RIP Bill Paxton

Michael Cain and Bill Paxton at the Dallas International Film Festival, 2010.

The night I met Bill Paxton was the Dallas premier of The Greatest Game Ever Played (2005), which he had directed. I was working for Michael Cain (not the actor) at the time, as an assistant editor on Michael’s documentary, TV Junkie (2006), and he wanted to reward me for the extra hours I was putting in by taking me to this special event.

If you haven’t seen it, The Greatest Game Ever Played is the story of a legendary matchup at the 1913 US Open. A 20 year old nobody, Francis Quimet (Shia LaBeouf), took on his idol, a former US Open Champion from England, Harry Vardon (Stephen Dillane), and won. What I remember most about the film is the way they shot the golf swings, like we were following the club around through the air before it made contact with the ball. It brought a high speed element to a normally sedate game and worked well, though it was arguably a bit overused.

After the screening there was a small party at the bar next door. I remember talking to a producer who introduced me to Shia. He was friendly enough, shaking my hand and pretend it was, “nice to meet you,” or something like that, but he quickly turned back to the producer and asked when he could, “get out of here?” You see, there were these girls – he motioned to a couple of young women nearby – and they, “had some weed,” and wanted to, “get back to his hotel room.” I couldn’t quite hear what the producer said but it wasn’t long before Shia and the girls were gone.

Paxton was having dinner with his father and some other people. He grew up in Fort Worth, which is why he wanted to have a Texas premiere. Michael told me we should get going, he didn’t want to both Paxton with his family, but he was just going to say, “goodbye.” I hung back and thought this was as close as I’d come to meeting the man, then I heard Paxton get all excited about how nice it was to see Michael again and he insisted we come back to the hotel.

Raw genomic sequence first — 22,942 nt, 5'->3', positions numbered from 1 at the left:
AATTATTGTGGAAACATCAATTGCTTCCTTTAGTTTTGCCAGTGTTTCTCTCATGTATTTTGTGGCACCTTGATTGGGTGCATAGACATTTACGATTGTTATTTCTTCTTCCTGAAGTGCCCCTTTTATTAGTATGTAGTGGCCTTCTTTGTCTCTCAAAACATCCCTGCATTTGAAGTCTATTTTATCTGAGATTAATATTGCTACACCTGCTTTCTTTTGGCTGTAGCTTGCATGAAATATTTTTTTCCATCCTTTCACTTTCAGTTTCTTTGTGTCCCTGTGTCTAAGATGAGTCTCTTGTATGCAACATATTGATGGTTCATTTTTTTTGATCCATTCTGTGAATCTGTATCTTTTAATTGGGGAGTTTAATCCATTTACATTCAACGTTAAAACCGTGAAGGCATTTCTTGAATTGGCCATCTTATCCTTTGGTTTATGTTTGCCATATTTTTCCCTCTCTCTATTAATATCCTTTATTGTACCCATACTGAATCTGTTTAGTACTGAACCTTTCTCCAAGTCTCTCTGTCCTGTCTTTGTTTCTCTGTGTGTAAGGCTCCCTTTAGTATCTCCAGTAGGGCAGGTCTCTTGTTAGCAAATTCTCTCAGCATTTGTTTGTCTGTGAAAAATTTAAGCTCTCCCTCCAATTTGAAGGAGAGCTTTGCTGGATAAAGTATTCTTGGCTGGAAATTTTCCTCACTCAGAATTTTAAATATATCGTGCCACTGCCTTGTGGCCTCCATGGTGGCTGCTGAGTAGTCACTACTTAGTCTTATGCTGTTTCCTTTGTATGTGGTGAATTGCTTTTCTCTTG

It was a big suite, with a couple of bedrooms and a large balcony. Paxton saw his father to bed and told us to grab whatever we wanted from the minibar; “Disney’s paying for it.” We went outside to not disturb his dad and hung out for quite some time. The thing I remember most was Paxton turning suddenly to me, locking in on my eyes and asking, “So, what’s your story?” It’s a line I’ve used a lot on other people since then.

The other thing I can recall about our conversation was Paxton quizzing us about how much we liked the film. This was only the second feature he had directed and his first, Frailty (2001), was much darker and very different. He made it clear that he had high hopes this time around, doing a feel-good production that had the potential to be an award winner. Seabiscuit (2003), the story of a race horse during the Great Depression, who shattered expectations and inspired many people, was the analog he came up with to express his optimism. “We are Seabiscuit,” he said with a beaming smile. “Nobody expects us to win but we can break out of the pack and do this.” I liked the film but did not share his optimism. Obviously I wasn’t going to let on to him about this and I listened enthusiastically. It struck me as charming and very human that despite all his success over many years in Hollywood, he could still sound like a kid, brand new to the business and super hopeful that great things lay ahead. In the end, I don’t think it matters that the film wasn’t the Oscar Winner he was hoping for; what matters is that he continued to be hopeful.